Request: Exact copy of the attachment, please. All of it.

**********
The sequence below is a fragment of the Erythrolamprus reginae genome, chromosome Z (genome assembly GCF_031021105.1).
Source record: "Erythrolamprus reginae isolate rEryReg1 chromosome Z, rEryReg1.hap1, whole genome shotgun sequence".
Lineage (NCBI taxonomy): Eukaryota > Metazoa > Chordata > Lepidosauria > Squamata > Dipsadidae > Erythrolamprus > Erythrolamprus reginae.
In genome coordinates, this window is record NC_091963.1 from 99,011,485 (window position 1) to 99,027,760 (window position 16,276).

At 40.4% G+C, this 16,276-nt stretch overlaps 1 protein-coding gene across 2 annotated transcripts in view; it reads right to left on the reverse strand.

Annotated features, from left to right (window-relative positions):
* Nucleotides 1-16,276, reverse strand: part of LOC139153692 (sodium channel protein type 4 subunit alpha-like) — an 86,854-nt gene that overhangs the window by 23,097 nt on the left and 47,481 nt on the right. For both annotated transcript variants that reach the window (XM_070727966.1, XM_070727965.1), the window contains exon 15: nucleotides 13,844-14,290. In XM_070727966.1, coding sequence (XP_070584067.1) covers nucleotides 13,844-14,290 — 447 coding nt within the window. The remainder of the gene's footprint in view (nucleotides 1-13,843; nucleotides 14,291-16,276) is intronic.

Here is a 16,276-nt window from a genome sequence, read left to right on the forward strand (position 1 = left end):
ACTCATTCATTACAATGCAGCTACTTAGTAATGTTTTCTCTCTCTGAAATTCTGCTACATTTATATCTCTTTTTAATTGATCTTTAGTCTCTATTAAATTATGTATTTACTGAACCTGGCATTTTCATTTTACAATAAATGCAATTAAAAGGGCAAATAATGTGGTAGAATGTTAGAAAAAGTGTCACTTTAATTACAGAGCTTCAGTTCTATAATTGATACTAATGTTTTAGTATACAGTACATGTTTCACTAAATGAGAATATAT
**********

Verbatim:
The sequence below is a fragment of the Erythrolamprus reginae genome, chromosome Z (genome assembly GCF_031021105.1).
Source record: "Erythrolamprus reginae isolate rEryReg1 chromosome Z, rEryReg1.hap1, whole genome shotgun sequence".
Lineage (NCBI taxonomy): Eukaryota > Metazoa > Chordata > Lepidosauria > Squamata > Dipsadidae > Erythrolamprus > Erythrolamprus reginae.
In genome coordinates, this window is record NC_091963.1 from 99,011,485 (window position 1) to 99,027,760 (window position 16,276).

At 40.4% G+C, this 16,276-nt stretch overlaps 1 protein-coding gene across 2 annotated transcripts in view; it reads right to left on the reverse strand.

Annotated features, from left to right (window-relative positions):
* Nucleotides 1-16,276, reverse strand: part of LOC139153692 (sodium channel protein type 4 subunit alpha-like) — an 86,854-nt gene that overhangs the window by 23,097 nt on the left and 47,481 nt on the right. For both annotated transcript variants that reach the window (XM_070727966.1, XM_070727965.1), the window contains exon 15: nucleotides 13,844-14,290. In XM_070727966.1, coding sequence (XP_070584067.1) covers nucleotides 13,844-14,290 — 447 coding nt within the window. The remainder of the gene's footprint in view (nucleotides 1-13,843; nucleotides 14,291-16,276) is intronic.

Here is a 16,276-nt window from a genome sequence, read left to right on the forward strand (position 1 = left end):
ACTCATTCATTACAATGCAGCTACTTAGTAATGTTTTCTCTCTCTGAAATTCTGCTACATTTATATCTCTTTTTAATTGATCTTTAGTCTCTATTAAATTATGTATTTACTGAACCTGGCATTTTCATTTTACAATAAATGCAATTAAAAGGGCAAATAATGTGGTAGAATGTTAGAAAAAGTGTCACTTTAATTACAGAGCTTCAGTTCTATAATTGATACTAATGTTTTAGTATACAGTACATGTTTCACTAAATGAGAATATAT